The Fellowship of Life
a Christian-based vegetarian group founded in 1973


CCC Welfare of Animals conference

On 25th January 240 people packed into the Westminster Conference Centre to attend the Christian Consultative Council for the Welfare of Animals Conference.

The Very Reverend Edward Carpenter pointed out that this was a "very significant day indeed". He went on to point out "that many Christians are now becoming concerned and active as it becomes apparent that cruelty is becoming institutionalised".

A message from the Archbishop of Canterbury, the Rev. Robert Runcie said "As science advances so must dominion over the animals be seen and practised as stewardship with both giving and receiving".

Ruth Harrison, author of Animal Machines and a member of the Farm Animal Welfare Council pointed out that animals are highly evolved sentient creatures and therefore the suffering involved in factory farming is on a vast scale. Farm equipment, such as battery hen cages, pens and stalls, are there to benefit the producer only. She gave a graphic description of many of these appalling systems. As she said, "We have permitted technology to win over our moral conscience" and yet it is "our highly developed moral conscience" which makes us different from the animals. She suggested that with food mountains in Europe and massive unemployment there should be subsidies for natural farming instead of subsidies for keeping land unused.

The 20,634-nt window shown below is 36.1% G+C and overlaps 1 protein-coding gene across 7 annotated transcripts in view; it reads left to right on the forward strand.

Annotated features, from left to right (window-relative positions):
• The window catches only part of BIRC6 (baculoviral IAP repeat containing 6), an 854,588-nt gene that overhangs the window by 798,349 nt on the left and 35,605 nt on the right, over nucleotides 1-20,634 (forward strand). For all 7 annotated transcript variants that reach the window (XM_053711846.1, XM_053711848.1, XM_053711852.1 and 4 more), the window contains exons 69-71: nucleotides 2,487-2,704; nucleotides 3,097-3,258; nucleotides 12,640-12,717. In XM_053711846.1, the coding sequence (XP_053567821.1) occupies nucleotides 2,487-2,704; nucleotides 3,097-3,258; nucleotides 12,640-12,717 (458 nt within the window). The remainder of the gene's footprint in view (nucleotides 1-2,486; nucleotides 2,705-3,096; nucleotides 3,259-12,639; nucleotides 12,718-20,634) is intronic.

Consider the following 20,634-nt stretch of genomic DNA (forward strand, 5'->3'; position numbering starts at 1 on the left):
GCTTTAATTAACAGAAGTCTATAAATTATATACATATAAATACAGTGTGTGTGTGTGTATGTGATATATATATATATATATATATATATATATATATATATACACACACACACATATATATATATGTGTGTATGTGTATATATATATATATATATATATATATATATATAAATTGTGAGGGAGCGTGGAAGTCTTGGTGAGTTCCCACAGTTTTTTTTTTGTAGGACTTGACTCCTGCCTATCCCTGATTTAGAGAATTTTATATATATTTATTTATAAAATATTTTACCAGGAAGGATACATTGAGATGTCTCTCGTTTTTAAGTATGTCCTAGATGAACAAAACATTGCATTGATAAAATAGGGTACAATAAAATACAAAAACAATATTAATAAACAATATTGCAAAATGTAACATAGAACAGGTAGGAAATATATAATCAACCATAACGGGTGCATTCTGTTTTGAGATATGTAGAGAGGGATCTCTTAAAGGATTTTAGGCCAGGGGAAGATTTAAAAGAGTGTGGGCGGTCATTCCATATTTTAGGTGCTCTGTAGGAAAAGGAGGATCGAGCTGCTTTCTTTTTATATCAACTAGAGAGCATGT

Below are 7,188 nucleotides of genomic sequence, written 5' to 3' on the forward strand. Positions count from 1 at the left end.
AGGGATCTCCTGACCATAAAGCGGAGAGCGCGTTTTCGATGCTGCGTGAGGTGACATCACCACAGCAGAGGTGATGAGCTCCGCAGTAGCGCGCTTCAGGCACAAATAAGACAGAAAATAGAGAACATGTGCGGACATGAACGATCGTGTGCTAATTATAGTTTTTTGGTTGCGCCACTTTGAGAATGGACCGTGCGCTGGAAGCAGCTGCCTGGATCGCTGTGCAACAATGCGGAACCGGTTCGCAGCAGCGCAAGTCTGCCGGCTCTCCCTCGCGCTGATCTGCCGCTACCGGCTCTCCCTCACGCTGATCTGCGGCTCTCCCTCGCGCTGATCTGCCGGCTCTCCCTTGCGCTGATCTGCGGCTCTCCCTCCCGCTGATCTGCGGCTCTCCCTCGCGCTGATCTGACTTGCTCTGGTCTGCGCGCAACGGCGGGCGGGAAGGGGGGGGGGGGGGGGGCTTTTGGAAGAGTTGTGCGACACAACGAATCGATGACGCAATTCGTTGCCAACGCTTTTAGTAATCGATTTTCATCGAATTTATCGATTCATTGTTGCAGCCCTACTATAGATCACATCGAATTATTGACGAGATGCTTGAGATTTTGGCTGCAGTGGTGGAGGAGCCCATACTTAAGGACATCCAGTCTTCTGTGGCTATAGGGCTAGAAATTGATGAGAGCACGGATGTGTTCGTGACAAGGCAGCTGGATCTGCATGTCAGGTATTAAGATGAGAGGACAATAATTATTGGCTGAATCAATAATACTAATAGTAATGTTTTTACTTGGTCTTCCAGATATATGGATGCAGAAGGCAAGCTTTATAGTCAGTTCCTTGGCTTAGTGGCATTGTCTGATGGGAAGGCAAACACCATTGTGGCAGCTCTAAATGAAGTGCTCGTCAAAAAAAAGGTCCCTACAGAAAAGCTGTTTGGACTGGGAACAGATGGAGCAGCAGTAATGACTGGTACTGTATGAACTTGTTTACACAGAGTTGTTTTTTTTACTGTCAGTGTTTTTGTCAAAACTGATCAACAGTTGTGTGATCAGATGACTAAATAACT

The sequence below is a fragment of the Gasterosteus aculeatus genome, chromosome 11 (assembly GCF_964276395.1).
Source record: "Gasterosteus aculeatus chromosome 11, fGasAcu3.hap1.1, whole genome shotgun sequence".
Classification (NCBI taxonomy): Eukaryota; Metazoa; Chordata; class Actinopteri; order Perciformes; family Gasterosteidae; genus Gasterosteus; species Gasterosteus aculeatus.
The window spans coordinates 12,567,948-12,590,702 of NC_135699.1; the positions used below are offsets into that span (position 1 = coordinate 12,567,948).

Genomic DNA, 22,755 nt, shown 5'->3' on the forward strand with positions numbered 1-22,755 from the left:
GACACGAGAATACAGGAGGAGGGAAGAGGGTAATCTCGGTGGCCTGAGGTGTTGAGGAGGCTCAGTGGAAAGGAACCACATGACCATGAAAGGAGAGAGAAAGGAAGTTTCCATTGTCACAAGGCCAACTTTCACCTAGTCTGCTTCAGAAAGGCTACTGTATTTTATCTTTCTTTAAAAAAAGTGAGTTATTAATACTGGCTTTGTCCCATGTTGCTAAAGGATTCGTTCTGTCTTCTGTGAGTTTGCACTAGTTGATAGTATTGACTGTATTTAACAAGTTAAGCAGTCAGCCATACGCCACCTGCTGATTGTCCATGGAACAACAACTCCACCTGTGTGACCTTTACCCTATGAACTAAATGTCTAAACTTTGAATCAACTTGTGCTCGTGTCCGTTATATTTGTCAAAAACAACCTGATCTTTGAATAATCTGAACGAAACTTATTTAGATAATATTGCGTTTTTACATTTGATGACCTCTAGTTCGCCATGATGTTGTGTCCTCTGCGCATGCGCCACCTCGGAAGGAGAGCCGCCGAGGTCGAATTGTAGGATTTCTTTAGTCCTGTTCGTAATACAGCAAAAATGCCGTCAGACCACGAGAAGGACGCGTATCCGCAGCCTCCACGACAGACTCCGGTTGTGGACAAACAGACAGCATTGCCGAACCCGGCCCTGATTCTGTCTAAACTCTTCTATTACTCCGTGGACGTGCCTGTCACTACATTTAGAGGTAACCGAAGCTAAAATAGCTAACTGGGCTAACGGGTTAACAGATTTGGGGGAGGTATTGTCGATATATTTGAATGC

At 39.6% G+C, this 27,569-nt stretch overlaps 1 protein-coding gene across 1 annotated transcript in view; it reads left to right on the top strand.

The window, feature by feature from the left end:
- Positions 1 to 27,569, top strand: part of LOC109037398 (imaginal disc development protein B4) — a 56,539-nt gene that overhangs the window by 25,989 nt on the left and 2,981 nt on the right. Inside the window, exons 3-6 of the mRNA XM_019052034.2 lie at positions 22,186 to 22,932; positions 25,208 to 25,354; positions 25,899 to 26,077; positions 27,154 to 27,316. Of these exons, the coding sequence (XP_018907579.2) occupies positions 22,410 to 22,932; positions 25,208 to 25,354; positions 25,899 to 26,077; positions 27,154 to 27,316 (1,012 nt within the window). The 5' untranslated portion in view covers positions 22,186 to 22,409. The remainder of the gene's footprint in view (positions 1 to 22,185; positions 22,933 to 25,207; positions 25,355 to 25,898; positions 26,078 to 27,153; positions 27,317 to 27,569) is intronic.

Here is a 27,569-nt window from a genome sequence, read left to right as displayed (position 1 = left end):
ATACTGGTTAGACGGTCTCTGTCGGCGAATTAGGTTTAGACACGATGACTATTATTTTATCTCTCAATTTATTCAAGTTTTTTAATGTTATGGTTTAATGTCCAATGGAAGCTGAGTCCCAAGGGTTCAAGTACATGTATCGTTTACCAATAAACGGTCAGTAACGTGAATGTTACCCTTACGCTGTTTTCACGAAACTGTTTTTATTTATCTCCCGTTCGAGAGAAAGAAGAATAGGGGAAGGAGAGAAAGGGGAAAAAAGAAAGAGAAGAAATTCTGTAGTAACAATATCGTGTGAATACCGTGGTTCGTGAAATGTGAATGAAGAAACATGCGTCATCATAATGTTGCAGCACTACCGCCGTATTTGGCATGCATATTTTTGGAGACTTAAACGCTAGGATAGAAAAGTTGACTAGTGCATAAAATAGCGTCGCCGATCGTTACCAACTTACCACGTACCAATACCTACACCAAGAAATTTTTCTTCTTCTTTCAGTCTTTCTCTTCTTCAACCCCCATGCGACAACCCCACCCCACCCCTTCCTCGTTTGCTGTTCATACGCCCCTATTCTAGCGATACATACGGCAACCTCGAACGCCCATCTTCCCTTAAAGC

At this point Audrey Marshall, writer and ex-broadcaster spoke from the audience urging the Bishops to recommend an attitude of stewardship towards animals and all of the earth.

Les Ward spoke about problems concerning pet animals. (300,000 pedigree dogs are destroyed each year), and back-garden horses.

Richard Ryder showed how many churchmen of the 19th century had spoken out against vivisection and he suggested that experimenters should be "obliged to use alternatives".

The Rt. Reverend John Baker, Bishop of Salisbury, quoted the Bible extensively. Should the ideal of the wolf lying down with the lamb be our vision of the future?"

He then went on to point out that "the Christian must attach to all human beings, whatever their personal moral worth or lack of it, the inexhaustible value that God loves them . . . exactly the same principle applies to other creatures. We are to see them as God sees them".

He suggested that the way forward was by the dual process of the awakening public awareness coupled with action. He suggested that people could refuse to buy "the products of cruel processes" and that "there is a real place for the protest gathering, provided that it is peaceable". He asked all Christians "to give our churches no peace until they take up the cause of animal welfare".

Lord Soper admitted that there was a certain ambivalence in some of the teachings of Jesus but that at any rate we should catch his spirit of compassion. He referred to the fur trade as "a dirty capitalist business".

It is really good to see the Christian churches becoming alive to the issue of animal welfare at last. We hope this meeting will be only the beginning of a powerful campaign by the churches and the Bishops in the House of Lords.

We are grateful to Hilary Nimmo for attending this conference on our behalf and sending us her report.

From the May 1986 edition of Agscene - journal of Compassion In World Farming. Reproduced with Thanks.

See also: Men and animals  

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